HMDA + Approved Not Accepted = Confusion
When it comes to HMDA, there is a lot of confusion on reporting the type of action taken, especially when it comes to Approved Not Accepted.
To understand when you should report Approved Not Accepted you need to understand terms such as “underwriting or creditworthiness conditions” and “customary commitment or closing conditions”.
Listen to the video as Dave explains.
We have a “HMDA Action Taken” webinar coming up on June 25, 2019, where we will get into all the HMDA Action Taken codes and get into the weeds on the more complicated ones, like Approved Not Accepted. We hope you will join us!
Want to see more HMDA tools? Check out our Free “HMDA” Resources HERE!
HMDA: Denied or Approved Not Accepted?
Question: We approved an applicant, but before closing it was determined that legal access to the property was not obtained (all owners of surrounding properties did not sign easements). For HMDA, would this be a denial or approved not accepted?
Answer: If you ultimately denied the application because of the access issues, you would owe the applicant an adverse action notice for Regulation B purposes. However, for HMDA this must be reported as “Approved but not Accepted”. HMDA wants to know how the applicant was treated while Regulation B wants to know how the application was treated. In this case, the applicant was approved but the application was denied.
Join us for the HMDA Action Taken Deep Dive Webinar on June 25, 2019. We will answer all the questions submitted during the live webinar, in writing.
Find more HMDA Tools Here – https://store.bankerscompliance.com/link/LendingFD
Proposed HMDA Changes
Yesterday, the CFPB issued a proposal that seeks to make changes to the existing HMDA Rule. They also issued an Advance Notice of Proposed Rulemaking (ANPR) to solicit comments as to whether certain other changes are needed.
The proposed changes include:
1. Raising the HMDA coverage threshold
For closed-end mortgage loans the proposal seeks to permanently increase the current threshold of 25 to either 50 or 100. This would mean that if you stay below the threshold in either of the two preceding calendar years, you would not have to report closed-end loans as of January 1, 2020.
For open-end lines of credit, the proposal seeks to extend the temporary (and current) threshold of 500 for another two years (until January 1, 2022). After that date, the proposal seeks to set the threshold permanently at 200.
2. Small Filers
The proposal also seeks to incorporate the Small Filer exemptions into the Regulations.
The ANPR seeks comment on the following:
1. HMDA Data Points
The CFPB is requesting input on the current data fields to determine if they should make any changes or require additional data to be reported. Specifically, they want to assess if the data requirements appropriately balance the benefits and burdens associated with data reporting. The CFPB has set out four topics they would like comments to address with respect to the data fields (see page 13 of the ANPR).
2. HMDA Coverage for Certain Business/Commercial Loans
The proposal also requests comments as to whether reporting business/commercial purpose loans extended to a non-natural person (and secured by a multifamily dwelling) are a burdensome and/or whether data actually useful to the CFPB. Page 15 of the ANPR outlines what they want comments to address.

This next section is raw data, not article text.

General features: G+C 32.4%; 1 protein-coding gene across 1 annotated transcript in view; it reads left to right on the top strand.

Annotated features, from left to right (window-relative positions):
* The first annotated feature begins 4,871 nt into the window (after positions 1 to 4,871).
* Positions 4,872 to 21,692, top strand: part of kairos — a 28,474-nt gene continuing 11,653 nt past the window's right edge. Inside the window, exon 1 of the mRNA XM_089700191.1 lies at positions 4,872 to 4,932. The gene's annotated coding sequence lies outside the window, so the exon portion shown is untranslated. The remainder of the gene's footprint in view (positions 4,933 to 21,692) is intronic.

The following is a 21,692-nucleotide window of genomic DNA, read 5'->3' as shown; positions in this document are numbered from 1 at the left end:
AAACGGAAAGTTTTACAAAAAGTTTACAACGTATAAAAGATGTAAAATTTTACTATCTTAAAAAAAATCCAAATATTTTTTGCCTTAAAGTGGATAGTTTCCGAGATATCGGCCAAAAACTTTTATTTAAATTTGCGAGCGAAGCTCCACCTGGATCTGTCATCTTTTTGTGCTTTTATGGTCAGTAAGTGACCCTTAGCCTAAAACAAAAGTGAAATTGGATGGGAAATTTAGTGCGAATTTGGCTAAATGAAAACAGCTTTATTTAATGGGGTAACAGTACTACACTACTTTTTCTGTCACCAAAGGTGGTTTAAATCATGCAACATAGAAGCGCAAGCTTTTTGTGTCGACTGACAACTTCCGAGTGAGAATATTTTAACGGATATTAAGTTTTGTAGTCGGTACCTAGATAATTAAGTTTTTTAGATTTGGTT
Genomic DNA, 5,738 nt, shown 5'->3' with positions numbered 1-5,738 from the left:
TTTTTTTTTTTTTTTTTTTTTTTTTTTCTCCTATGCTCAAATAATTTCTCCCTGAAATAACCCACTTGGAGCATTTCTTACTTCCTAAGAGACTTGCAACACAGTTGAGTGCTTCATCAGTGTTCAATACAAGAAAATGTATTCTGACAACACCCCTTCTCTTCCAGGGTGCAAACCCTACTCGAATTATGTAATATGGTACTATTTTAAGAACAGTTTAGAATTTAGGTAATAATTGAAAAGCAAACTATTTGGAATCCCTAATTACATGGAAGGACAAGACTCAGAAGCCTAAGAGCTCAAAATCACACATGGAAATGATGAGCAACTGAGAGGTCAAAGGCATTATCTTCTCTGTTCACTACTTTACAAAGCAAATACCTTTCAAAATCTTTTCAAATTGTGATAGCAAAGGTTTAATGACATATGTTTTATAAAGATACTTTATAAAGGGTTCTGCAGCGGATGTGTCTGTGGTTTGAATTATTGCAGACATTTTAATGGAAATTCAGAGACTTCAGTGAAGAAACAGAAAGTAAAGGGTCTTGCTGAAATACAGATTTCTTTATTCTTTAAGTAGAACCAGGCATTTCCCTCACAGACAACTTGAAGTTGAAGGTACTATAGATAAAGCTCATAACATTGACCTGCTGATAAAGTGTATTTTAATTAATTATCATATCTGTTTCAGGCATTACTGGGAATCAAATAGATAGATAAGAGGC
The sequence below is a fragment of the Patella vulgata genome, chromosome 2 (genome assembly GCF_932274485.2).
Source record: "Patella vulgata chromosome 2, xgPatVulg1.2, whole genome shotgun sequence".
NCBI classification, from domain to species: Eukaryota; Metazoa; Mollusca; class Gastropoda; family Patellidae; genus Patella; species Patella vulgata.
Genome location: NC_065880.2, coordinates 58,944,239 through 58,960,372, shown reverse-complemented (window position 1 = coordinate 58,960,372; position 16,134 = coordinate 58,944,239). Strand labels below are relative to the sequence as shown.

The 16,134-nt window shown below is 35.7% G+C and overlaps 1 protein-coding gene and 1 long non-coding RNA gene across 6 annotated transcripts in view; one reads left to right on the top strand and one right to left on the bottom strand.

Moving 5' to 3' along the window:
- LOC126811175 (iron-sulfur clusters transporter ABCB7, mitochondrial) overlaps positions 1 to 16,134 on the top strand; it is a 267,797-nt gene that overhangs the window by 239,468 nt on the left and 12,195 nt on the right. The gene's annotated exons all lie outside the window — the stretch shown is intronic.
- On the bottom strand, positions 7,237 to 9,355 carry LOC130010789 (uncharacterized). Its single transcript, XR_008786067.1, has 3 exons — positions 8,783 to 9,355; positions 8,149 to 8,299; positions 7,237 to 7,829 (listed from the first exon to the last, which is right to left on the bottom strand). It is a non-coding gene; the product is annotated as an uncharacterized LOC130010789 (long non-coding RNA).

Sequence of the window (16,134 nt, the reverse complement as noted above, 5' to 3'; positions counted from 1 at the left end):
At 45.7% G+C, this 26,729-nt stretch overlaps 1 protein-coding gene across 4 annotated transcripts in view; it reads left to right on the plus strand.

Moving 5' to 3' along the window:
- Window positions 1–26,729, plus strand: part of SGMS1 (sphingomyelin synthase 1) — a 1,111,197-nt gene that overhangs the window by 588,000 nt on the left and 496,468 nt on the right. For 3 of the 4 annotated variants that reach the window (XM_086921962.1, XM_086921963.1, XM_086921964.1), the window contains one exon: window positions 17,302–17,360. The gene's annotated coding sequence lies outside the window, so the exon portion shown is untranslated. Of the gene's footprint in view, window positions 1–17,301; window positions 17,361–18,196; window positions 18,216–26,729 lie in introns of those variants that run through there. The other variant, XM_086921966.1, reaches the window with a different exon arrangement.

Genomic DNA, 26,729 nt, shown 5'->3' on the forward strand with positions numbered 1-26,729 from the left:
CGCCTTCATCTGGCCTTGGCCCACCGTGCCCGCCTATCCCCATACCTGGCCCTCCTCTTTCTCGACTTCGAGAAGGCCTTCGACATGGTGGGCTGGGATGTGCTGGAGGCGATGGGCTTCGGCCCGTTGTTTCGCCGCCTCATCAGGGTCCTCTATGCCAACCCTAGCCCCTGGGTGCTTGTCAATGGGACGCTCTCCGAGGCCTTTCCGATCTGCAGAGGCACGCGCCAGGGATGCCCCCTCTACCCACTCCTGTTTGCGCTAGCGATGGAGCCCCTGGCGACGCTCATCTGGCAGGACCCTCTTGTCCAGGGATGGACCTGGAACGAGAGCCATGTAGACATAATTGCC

If you’re still struggling with the existing HMDA Rules, we have a variety of HMDA webinars available On-Demand. Be sure to check them out!
Want to know more about HMDA? – https://www.bankerscompliance.com/banking-regulations-compliance-services/reviews-2/hmda/
HMDA Loan Term
You would think reporting the loan term (field #82) for HMDA would be fairly straightforward but it can actually be quite complicated!
If you have a closed-end loan, you can forget the odd days and just report the number of whole months between the first payment and loan maturity. Imagine you make a loan today and the first payment isn’t due for about 50 or 60 days. You start counting with that first payment. So, if you’re making a 30-year loan, you’d have 360 months.
If you have an open-end line of credit, you also forget the odd days and report whole months, but you start counting from line origination to the maturity date. So, your loan term may differ depending on whether you have a loan or a line.
If we look at the next data field, the introductory rate period (#83), it doesn’t matter if it’s closed-end or open-end, you count from loan/line origination until the first rate change. So, again, you could likely have different answers for the introductory rate period than you do for the loan term.
These are the kind of things we will talk about in our upcoming webinar, HMDA: Advanced Lessons. On April 11th, we will spend two hours talking about the things that are causing the most headaches. We are going to assume that you understand HMDA and dig a little deeper at a higher level. So, we’ll get into mixed-use properties, demographic information and Reg B vs. Reg C vs. TRID when it comes to applications. We’ll also look at Reg B vs. Reg C when it comes to action taken codes and more.
2019 HMDA Getting It Right Guide
Just a heads up that the FFIEC has released the 2019 version of their HMDA Getting it Right Guide. The updated guide incorporates amendments imposed by the Economic Growth, Regulatory Relief and Consumer Protection Act and the CFPB’s 2018 HMDA interpretive rule.
If you still need help to understand the HMDA requirements, we are here to help! We have several HMDA webinars coming up in the next couple months and even more that are available on demand. Check them out today!